Wilson's efforts to reform Princeton earned him national notoriety, but they also took a toll on his health.  In 1906, Wilson awoke to find himself blind in the left eye, the result of a blood clot and hypertension. Modern medical opinion surmises Wilson had suffered a stroke—he later was diagnosed, as his father had been, with hardening of the arteries. He began to exhibit his father's traits of impatience and intolerance, which would on occasion lead to errors of judgment.  When Wilson began vacationing in Bermuda in 1906, he met a socialite, Mary Hulbert Peck. According to biographer August Heckscher, Wilson's friendship with Peck became the topic of frank discussion between Wilson and his wife, although Wilson historians have not conclusively established there was an affair.  Wilson also sent very personal letters to her which would later be used against him by his adversaries. 
Having reorganized the school's curriculum and established the preceptorial system, Wilson next attempted to curtail the influence of social elites at Princeton by abolishing the upper-class eating clubs.  He proposed moving the students into colleges, also known as quadrangles, but Wilson's Quad Plan was met with fierce opposition from Princeton's alumni.  In October 1907, due to the intensity of alumni opposition, the Board of Trustees instructed Wilson to withdraw the Quad Plan.  Late in his tenure, Wilson had a confrontation with Andrew Fleming West, dean of the graduate school, and also West's ally ex-President Grover Cleveland, who was a trustee. Wilson wanted to integrate a proposed graduate school building into the campus core, while West preferred a more distant campus site. In 1909, Princeton's board accepted a gift made to the graduate school campaign subject to the graduate school being located off campus.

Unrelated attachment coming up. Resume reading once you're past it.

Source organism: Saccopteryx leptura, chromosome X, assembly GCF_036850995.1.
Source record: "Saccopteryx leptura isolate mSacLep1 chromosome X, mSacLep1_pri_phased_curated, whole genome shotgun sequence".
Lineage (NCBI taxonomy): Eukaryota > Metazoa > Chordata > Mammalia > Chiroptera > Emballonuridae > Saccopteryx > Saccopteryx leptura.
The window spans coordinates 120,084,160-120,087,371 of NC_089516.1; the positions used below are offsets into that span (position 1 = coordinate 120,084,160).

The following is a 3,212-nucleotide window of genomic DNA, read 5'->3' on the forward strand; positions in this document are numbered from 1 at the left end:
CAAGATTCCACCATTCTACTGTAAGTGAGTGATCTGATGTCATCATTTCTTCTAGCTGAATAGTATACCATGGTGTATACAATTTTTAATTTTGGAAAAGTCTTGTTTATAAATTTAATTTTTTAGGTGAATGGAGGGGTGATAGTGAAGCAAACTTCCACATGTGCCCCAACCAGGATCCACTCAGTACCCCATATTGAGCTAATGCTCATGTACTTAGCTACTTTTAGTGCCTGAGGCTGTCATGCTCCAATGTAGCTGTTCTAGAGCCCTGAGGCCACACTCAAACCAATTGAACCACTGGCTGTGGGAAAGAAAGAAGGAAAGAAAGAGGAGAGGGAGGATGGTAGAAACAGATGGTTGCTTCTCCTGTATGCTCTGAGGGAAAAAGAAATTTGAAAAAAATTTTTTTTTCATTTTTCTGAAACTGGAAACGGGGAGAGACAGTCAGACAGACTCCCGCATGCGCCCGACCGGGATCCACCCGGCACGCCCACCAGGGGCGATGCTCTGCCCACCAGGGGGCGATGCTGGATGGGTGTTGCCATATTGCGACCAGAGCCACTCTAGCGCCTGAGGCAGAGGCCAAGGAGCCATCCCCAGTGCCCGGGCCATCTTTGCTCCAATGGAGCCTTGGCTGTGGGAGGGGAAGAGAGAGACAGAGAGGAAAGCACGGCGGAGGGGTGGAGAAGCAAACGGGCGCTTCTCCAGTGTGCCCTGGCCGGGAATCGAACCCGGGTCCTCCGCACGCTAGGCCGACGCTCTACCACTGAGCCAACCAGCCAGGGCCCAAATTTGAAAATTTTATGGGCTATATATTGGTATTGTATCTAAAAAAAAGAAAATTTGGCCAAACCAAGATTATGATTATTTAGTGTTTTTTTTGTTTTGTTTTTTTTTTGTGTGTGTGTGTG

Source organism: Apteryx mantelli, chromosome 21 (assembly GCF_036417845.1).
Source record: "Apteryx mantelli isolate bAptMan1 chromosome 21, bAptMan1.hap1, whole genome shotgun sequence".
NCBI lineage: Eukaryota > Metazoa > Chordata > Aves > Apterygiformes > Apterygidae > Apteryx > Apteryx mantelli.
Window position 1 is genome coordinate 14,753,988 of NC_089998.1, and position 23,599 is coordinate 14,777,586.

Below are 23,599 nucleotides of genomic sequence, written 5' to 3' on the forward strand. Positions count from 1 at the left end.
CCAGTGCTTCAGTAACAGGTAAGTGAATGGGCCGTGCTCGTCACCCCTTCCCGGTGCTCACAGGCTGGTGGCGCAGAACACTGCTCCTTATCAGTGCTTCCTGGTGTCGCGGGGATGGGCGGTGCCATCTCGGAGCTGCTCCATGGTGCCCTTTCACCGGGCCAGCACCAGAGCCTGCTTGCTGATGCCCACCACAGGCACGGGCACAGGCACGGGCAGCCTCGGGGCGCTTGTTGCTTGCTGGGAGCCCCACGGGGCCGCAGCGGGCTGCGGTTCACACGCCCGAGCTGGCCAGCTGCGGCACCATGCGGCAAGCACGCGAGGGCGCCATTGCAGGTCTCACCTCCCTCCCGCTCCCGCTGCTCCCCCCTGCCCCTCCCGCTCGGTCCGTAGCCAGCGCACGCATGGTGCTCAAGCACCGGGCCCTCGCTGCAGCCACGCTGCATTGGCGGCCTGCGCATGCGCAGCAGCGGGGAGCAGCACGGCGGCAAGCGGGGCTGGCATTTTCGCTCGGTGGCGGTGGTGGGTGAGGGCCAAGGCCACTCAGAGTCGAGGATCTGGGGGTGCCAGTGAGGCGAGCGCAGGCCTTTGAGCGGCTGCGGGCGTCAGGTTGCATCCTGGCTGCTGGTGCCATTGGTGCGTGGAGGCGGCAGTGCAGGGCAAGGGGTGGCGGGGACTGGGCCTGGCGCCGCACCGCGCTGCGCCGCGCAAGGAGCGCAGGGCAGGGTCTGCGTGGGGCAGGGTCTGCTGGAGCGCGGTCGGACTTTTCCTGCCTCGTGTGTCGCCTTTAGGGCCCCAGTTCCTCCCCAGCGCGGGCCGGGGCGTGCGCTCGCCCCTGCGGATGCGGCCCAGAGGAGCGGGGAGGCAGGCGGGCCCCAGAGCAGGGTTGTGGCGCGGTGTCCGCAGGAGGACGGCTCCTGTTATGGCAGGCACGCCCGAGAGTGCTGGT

Wilson became disenchanted with his job due to the resistance to his recommendations, and he began considering a run for office. Prior to the 1908 Democratic National Convention, Wilson dropped hints to some influential players in the Democratic Party of his interest in the ticket. While he had no real expectations of being placed on the ticket, he left instructions that he should not be offered the vice presidential nomination. Party regulars considered his ideas politically as well as geographically detached and fanciful, but the seeds had been sown.  McGeorge Bundy in 1956 described Wilson's contribution to Princeton: "Wilson was right in his conviction that Princeton must be more than a wonderfully pleasant and decent home for nice young men it has been more ever since his time".